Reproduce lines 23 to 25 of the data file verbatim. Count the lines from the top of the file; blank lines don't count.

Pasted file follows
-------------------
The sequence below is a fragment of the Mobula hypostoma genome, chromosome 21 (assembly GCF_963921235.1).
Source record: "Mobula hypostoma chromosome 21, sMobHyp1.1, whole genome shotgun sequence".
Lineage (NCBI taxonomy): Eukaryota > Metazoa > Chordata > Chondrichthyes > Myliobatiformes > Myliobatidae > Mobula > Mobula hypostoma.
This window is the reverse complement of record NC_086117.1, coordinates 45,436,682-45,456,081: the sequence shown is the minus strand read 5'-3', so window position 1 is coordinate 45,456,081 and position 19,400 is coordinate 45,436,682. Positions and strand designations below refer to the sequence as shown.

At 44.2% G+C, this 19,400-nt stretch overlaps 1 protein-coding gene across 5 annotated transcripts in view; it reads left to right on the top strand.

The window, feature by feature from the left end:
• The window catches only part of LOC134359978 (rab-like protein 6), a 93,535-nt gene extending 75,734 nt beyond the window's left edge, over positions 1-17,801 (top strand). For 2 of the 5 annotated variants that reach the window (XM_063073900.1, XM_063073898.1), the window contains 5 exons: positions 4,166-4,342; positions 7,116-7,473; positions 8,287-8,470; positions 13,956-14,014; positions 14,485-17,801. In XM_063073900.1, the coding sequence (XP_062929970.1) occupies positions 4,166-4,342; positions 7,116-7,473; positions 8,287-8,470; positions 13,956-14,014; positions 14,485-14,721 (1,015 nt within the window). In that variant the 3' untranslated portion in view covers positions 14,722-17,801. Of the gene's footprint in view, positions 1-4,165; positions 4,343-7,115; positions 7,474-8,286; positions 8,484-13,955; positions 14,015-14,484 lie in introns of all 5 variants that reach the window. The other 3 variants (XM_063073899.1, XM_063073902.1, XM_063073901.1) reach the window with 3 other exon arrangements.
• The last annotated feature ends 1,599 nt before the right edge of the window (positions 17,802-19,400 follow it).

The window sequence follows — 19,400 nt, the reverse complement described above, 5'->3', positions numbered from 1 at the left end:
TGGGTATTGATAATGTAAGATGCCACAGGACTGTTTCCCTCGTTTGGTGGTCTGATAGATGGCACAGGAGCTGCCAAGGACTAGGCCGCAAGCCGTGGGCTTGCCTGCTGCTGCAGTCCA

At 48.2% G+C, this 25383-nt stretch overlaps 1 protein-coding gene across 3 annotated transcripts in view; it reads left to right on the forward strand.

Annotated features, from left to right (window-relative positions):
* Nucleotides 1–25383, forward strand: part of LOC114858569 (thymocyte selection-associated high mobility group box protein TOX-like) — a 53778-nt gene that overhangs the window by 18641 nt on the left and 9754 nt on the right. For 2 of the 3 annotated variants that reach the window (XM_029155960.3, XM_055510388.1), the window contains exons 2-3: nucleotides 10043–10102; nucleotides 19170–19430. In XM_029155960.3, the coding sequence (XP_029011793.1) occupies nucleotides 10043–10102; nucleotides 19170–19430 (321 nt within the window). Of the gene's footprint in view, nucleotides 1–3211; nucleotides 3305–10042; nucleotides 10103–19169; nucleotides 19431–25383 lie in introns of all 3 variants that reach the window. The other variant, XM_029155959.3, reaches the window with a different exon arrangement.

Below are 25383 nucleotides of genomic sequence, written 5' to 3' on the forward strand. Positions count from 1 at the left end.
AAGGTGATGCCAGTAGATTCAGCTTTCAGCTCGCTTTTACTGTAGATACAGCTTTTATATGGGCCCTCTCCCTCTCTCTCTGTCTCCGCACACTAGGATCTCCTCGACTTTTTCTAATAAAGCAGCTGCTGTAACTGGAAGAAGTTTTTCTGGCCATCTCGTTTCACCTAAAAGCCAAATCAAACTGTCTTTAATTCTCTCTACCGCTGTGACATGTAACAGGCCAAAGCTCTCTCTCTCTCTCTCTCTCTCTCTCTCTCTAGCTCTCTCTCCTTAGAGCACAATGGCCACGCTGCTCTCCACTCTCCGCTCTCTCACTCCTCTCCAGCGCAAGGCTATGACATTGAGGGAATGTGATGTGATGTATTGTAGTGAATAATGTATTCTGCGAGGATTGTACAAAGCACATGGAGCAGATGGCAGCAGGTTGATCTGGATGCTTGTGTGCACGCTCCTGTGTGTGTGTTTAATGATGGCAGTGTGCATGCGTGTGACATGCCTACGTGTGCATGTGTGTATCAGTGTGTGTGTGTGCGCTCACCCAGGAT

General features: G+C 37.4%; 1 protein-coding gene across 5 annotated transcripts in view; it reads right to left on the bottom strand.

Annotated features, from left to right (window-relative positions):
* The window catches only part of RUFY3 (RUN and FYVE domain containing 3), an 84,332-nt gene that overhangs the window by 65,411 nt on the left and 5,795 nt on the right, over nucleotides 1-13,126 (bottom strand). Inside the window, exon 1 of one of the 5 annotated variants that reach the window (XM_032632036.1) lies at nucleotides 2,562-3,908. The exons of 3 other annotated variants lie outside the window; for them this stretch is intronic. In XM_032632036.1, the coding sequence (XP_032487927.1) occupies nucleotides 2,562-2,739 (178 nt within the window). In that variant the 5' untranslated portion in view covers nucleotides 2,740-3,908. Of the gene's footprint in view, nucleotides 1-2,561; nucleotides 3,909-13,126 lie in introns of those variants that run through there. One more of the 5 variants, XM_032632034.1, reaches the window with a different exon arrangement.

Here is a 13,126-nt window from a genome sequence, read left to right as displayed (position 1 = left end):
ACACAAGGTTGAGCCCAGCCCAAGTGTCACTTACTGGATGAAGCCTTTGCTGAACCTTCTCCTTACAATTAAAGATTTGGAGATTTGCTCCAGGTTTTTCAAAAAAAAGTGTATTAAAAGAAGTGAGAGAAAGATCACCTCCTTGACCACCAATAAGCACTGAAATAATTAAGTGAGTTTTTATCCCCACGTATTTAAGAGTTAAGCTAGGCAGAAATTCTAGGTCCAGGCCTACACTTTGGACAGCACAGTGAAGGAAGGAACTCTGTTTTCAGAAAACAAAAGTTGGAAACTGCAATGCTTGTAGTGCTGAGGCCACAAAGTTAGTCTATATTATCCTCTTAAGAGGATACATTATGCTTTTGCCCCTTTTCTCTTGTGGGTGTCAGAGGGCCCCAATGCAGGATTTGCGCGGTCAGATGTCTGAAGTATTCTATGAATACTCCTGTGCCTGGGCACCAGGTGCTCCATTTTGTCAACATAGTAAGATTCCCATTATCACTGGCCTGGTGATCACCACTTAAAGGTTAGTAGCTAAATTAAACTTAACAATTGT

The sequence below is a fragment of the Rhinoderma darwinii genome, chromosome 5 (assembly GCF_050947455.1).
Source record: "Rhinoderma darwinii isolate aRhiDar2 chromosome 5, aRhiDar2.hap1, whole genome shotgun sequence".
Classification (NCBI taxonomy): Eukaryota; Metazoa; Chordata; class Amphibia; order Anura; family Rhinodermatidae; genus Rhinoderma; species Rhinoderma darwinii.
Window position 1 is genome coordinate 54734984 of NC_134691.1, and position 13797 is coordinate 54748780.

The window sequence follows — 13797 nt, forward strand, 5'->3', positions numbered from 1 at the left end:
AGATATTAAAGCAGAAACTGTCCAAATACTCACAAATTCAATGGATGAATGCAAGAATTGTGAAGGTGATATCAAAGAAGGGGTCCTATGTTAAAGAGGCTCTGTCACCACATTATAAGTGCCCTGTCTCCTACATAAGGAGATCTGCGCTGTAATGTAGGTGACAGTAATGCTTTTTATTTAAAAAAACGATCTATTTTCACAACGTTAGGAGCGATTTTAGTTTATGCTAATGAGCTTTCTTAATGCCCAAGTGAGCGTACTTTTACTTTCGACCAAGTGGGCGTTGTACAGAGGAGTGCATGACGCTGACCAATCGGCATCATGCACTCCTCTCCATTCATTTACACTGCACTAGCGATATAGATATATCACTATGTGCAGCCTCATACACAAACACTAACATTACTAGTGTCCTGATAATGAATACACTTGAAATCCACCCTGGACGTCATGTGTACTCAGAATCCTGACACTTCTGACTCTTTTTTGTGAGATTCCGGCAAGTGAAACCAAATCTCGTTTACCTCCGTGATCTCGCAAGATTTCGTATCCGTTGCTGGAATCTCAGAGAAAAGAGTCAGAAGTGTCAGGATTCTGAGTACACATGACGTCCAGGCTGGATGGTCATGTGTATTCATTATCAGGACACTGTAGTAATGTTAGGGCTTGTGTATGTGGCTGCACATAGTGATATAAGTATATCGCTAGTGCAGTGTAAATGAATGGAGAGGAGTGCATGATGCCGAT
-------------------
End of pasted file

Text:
Classification (NCBI taxonomy): Eukaryota; Metazoa; Chordata; class Amphibia; order Anura; family Rhinodermatidae; genus Rhinoderma; species Rhinoderma darwinii.
Window position 1 is genome coordinate 54734984 of NC_134691.1, and position 13797 is coordinate 54748780.

The window sequence follows — 13797 nt, forward strand, 5'->3', positions numbered from 1 at the left end: